The Role Of The Leader Of The Opposition ...

Mick Hall is backing Jeremy Corbyn in the British Labour Party leadership race. Mick Hall is a Marxist blogger @ Organized Rage.

The role of the leader of the opposition is to hold the government to account, and Jeremy Corbyn has the experience and tenacity to do this well.


 The Blairite and austerity lite candidates for the LP leadership, along with their high profile supporters are predicting a Corbyn leadership will not only fail to win in 2020 but take the party over the cliff into political oblivion.

What do they base their dire predictions on? Little more than blind adherence to the status quo, a hatred of the Left; and the outcome of the 2015 general election which saw the Tories gain power with a small majority. What they fail or refuse to understand is the core of Jeremy Corbyn's campaign is about forming a viable opposition now, both in Parliament and the country at large. He and his supporters are confident if he wins the leadership race they will be able over the next four and a half years to successfully hold the Tory government to account, and by doing so tilt public opinion leftwards and in the process win the 2020 general election.

It's a tall order for sure, but  Scotland and Wales are already Left centric

Corbyn is a consensus politician by nature. He knows he must build a coalition of differing political views, not only within the Labour Party but also with the Greens, Plaid Cymru, and SNP. While this will be almost impossible for any of the other candidates to achieve, Jeremy has few real political differences on societal issues with any of these parties. Not only that: he has long been sympathetic to Sinn Féin's aims so if there were a hung parliament after 2020 he may be in a position to call in favours from the currently abstentionist SF MP's.

He has almost five years to re-balance in the English electorates mind the LP's relationship with the SNP, which has been totally put out of kilter during the years of New Labour and distorted by the mainstream media during the 2015 election campaign. If he manages this he may be the only person who can save the union, which might not be popular with socialist republicans like myself, but nevertheless it's a fact.

Tony Blair and his cronies claim that the policies being espoused by Jeremy will take the Labour Party “back to the turmoil of the 1980s” are unfounded, and are being refuted. Former Labour MP Stan Newens pointed out in a letter to the Guardian:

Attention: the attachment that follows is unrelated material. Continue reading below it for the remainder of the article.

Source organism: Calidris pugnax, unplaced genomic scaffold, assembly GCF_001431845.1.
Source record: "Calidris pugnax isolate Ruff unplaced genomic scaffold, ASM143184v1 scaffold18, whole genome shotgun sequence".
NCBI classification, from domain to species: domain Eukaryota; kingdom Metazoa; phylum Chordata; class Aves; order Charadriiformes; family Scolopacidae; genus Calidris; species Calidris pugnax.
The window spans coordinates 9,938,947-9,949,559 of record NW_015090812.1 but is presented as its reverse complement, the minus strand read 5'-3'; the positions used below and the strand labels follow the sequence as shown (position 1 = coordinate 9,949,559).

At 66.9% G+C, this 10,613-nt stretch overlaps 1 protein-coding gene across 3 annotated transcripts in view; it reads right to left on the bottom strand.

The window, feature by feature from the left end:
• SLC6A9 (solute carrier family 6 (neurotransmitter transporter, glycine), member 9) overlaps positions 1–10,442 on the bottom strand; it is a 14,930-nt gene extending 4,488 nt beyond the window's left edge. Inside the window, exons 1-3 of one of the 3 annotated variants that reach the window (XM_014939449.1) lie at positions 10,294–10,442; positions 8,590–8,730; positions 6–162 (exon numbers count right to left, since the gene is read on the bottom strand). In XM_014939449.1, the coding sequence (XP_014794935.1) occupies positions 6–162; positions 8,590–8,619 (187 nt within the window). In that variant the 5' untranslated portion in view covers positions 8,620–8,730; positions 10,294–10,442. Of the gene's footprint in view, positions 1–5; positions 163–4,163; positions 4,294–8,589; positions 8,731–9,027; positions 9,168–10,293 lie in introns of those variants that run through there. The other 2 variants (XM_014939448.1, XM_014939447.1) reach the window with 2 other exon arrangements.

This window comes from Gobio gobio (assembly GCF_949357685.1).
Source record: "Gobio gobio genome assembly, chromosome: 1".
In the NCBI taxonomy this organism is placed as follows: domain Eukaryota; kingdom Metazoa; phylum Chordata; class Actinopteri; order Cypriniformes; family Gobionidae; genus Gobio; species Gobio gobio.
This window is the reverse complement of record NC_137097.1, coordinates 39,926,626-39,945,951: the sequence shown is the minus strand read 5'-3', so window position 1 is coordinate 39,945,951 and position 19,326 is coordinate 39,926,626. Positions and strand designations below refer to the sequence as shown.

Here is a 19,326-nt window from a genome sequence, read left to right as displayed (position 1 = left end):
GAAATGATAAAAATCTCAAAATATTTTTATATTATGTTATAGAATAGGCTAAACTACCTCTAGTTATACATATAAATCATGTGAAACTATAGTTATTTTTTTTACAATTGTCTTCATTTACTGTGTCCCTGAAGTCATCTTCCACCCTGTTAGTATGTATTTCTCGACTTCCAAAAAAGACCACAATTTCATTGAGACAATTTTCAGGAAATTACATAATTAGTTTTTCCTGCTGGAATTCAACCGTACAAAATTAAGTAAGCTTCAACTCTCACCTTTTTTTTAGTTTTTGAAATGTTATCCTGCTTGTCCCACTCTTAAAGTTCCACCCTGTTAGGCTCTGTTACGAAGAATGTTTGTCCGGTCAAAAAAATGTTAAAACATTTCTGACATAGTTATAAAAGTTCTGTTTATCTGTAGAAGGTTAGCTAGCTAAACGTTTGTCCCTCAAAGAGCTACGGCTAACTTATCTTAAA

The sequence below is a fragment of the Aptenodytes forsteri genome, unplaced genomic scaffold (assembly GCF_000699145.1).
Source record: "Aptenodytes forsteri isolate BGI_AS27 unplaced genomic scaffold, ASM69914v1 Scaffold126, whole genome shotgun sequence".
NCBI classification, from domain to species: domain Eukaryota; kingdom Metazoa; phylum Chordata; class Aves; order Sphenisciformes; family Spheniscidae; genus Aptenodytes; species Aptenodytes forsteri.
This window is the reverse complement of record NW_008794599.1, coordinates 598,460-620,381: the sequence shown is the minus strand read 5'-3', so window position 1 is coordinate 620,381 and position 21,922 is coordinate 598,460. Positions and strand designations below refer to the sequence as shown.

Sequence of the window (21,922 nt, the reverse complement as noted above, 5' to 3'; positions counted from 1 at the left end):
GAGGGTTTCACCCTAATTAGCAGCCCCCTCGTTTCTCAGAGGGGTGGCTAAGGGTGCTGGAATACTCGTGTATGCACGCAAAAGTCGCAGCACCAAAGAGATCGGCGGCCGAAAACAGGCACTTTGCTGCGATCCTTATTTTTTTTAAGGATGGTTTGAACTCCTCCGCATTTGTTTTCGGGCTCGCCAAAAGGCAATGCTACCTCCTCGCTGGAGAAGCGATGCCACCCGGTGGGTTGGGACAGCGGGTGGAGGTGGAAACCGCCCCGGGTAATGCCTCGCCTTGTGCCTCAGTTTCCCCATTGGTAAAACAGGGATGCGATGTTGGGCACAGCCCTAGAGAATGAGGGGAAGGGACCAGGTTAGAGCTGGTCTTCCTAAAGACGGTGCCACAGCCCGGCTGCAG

In January 1981 Labour under Michael Foot was 13% ahead in the opinion polls and it was the launch of the Social Democratic party on 27 March 1981 by Roy Jenkins and three colleagues, followed by desertion by a section of right-wing Labour MPs, which destroyed Labour’s electoral lead. The behaviour of the left may not always have been faultless, but it was the disloyalty of a section of the right which was primarily responsible for our heavy defeat in 1983.
When you add in the Falklands War factor which gave Thatcher a massive electoral boost, Labours defeat had little if anything to do with the content of its 1983 election manifesto.

Even their own supporters have admitted the paucity of policies coming from the Cooper, Burnham, Kendall campaigns, but no worries Blair was given a platform by the Guardian to propose some policies on their behalf. When it comes to giving home grown war criminals access to the paper it has always been less than fussy.

The only problem being Blair's suggested policies were all included in the Tories' 2015 election manifesto as Gordon Best helpfully pointed out:

Tony Blair says that the policies being espoused by Jeremy Corbyn will take the Labour party “back to the turmoil of the 1980s”. Instead, he says, the leadership campaign should be focusing on what he refers to as “the challenges of the modern world”. He identifies four.

His first is “we should be discussing how technology should revolutionise public services”. On this topic, the 2015 Conservative party manifesto says: “We will save you time, hassle and money by moving more [public] services online, while actively tackling digital

Blair’s second challenge is “how young people are not just in well-paid, decent jobs but also have the chance to start businesses that benefit their communities”. On this, the Tory manifesto says: “We will treble our successful Start Up Loans programmes … So that 75,000 entrepreneurs get the chance to borrow money to set up their own business.

Blair’s third challenge is “how Britain stays united in Europe”. The Tory manifesto promises: “We will work to ensure a stable constitution that is fair to all the people of England, Scotland, Wales and Northern Island … We say yes to Single Market [and] … Yes to a family of nation states, all part of the European Union.”

The final challenge is what reform of welfare and social care can work in an era of radical demographic change”. On this, the Tory manifesto says: “We will deliver the universal credit, in order to provide the right incentives for people to work [and] reduce fraud and error; and streamline administration of the welfare system.

With Blair and the rest of the Labour establishment, including leadership candidates, yet again urging the LP membership to play catch up with the Tories, is it any wonder that members are flocking to support Jeremy Corbyn. At long last LP members and supporters are refusing to do what they are told, they are being offered a real choice and no matter how much they're hectored by the media and Blairites they are not going to pass up that opportunity.

During the early Miliband years, instead of opposing the Coalition at every turn from day one, the LP leadership allowed Cameron, Clegg and Osborne to set in stone the great lie it was Labour's reckless spending on the Welfare State which caused the great economic crash of 2008. This was such an obvious lie it cried out to be corrected but no Ed Balls the shadow chancellor who understood the truth better than most, sat on his hands allowing this lie to become the common sense of the age. It was a shameful dereliction of duty whilst under fire, and was the main reason why Labour lost the 2015 General election.